As the Eastern Partnership Summit is approaching, discussions about the foreign political course of Ukraine and its relations with Russia and the European Union are intensifying. How will Kiev’s choice affect relations within the Russia – Ukraine – EU triangle? What is the future of the Eastern Partnership? We discussed these questions during the presentation of “Four Scenarios for Russia-Germany Relations” with Permanent Representative of Russia to the European Union and member of RIAC, Vladimir Chizhov.
Vladimir Alekseevich, how would you characterize the current evolution of relations between Russia and the EU?
I would say that relations between Russia and the EU are in general much more positive than the picture often presented in the EU media and, unfortunately, in some Russian media as well. Our relations are part of a huge multidimensional network, which is only natural since we are key partners. Even if we are discussing trade, the European Union is our largest partner – it accounts for approximately one half of Russian foreign trade turnover. For its part, Russia is the third largest partner for the European Union after the U.S. and China, with China only slightly leading us.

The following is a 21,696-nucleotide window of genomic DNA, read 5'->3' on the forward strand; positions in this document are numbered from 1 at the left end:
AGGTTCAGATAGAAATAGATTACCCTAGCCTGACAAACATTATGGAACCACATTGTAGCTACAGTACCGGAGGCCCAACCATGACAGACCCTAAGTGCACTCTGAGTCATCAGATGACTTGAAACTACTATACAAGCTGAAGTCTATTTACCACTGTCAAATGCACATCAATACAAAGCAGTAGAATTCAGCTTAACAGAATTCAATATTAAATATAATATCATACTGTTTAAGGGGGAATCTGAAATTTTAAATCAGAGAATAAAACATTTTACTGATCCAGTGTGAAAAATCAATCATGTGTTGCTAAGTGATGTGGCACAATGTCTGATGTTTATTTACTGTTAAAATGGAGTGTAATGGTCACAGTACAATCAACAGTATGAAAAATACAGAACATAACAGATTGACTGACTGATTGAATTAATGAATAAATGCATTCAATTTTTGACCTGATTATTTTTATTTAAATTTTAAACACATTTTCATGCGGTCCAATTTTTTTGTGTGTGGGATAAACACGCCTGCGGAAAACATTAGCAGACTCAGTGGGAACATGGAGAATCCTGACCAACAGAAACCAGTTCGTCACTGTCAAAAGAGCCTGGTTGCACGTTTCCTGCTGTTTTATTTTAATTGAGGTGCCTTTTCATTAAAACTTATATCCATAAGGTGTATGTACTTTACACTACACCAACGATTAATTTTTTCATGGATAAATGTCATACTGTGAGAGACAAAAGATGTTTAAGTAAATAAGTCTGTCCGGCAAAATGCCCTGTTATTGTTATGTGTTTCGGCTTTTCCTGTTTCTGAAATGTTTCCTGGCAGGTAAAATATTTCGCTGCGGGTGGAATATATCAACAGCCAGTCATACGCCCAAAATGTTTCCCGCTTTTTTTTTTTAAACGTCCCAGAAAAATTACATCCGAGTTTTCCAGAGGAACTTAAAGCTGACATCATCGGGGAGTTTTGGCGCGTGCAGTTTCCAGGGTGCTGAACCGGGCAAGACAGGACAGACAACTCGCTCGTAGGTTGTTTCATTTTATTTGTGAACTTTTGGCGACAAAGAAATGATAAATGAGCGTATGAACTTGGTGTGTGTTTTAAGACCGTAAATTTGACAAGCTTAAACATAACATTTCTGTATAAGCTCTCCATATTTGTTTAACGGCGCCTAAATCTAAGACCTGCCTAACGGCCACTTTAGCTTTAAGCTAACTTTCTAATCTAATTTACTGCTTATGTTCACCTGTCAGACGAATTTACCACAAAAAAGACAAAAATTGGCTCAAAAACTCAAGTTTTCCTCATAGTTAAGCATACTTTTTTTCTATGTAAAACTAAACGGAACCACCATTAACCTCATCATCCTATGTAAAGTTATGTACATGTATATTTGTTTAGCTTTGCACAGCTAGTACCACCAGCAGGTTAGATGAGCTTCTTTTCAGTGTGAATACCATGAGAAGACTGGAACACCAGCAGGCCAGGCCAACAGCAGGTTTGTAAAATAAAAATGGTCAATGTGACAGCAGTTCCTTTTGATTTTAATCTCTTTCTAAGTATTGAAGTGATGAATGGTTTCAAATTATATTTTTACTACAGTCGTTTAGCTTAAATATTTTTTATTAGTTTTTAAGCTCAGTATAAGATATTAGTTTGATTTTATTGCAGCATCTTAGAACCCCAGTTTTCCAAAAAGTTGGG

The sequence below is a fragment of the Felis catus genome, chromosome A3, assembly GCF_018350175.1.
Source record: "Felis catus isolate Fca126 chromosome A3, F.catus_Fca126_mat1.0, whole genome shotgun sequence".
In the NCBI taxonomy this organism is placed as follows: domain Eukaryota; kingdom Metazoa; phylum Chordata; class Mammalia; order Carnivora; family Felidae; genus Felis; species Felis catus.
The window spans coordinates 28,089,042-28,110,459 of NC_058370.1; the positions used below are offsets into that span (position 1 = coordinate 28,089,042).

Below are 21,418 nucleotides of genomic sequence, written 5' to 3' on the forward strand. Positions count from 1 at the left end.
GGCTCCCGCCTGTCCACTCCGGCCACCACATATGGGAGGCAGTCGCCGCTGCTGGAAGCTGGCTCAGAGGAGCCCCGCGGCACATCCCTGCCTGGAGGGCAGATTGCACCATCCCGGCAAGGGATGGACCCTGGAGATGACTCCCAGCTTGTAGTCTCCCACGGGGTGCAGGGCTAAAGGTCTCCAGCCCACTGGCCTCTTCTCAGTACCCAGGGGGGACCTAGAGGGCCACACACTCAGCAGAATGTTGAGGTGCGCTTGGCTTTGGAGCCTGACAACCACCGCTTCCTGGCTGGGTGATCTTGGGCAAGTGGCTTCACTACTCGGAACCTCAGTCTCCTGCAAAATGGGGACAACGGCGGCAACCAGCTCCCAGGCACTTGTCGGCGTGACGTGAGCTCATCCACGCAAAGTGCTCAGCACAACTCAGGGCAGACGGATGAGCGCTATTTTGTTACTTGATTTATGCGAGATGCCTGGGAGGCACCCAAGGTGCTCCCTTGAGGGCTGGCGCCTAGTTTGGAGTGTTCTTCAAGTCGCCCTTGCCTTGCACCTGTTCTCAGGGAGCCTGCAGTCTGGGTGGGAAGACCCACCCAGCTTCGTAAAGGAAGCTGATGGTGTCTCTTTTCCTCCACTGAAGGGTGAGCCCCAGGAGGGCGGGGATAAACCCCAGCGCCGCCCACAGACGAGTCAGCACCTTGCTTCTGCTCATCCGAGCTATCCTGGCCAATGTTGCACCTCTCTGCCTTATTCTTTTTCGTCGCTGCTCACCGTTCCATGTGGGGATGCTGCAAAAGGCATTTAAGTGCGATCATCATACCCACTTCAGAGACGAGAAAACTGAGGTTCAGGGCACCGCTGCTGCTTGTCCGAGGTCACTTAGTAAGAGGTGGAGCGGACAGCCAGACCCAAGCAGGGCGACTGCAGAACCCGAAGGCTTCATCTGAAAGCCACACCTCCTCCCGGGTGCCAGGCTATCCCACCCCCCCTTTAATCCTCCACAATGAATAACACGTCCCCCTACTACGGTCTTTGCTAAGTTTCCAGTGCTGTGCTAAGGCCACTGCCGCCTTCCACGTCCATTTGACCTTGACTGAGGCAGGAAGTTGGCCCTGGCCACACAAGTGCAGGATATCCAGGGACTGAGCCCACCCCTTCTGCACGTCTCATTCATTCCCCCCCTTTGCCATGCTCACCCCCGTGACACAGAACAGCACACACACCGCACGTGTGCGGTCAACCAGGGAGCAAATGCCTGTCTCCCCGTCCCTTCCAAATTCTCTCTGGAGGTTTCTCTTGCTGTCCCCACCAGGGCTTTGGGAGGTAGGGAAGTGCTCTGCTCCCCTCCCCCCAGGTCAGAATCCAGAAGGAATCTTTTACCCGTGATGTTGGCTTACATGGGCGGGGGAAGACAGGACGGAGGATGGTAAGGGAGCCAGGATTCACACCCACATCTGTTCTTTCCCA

Do you think that there are conflicts of interest between Russia and the EU in the post-Soviet space?
I cannot say that this is an area of fully converging interests, just as there is no such convergence in Asia and North America. The European Union has certain interests in the post-Soviet space, some of which are quite legitimate. For example, we could cite interest in fuel and energy produced in Turkmenistan and Azerbaijan, investment, the role of Central Asia as a bridge to Asia toward China and so forth. Indeed the interests of Russia and the EU do not always coincide, but our task is primarily to prevent them from developing into conflict, and, secondly, to engage in a dialogue, which we are actively maintaining.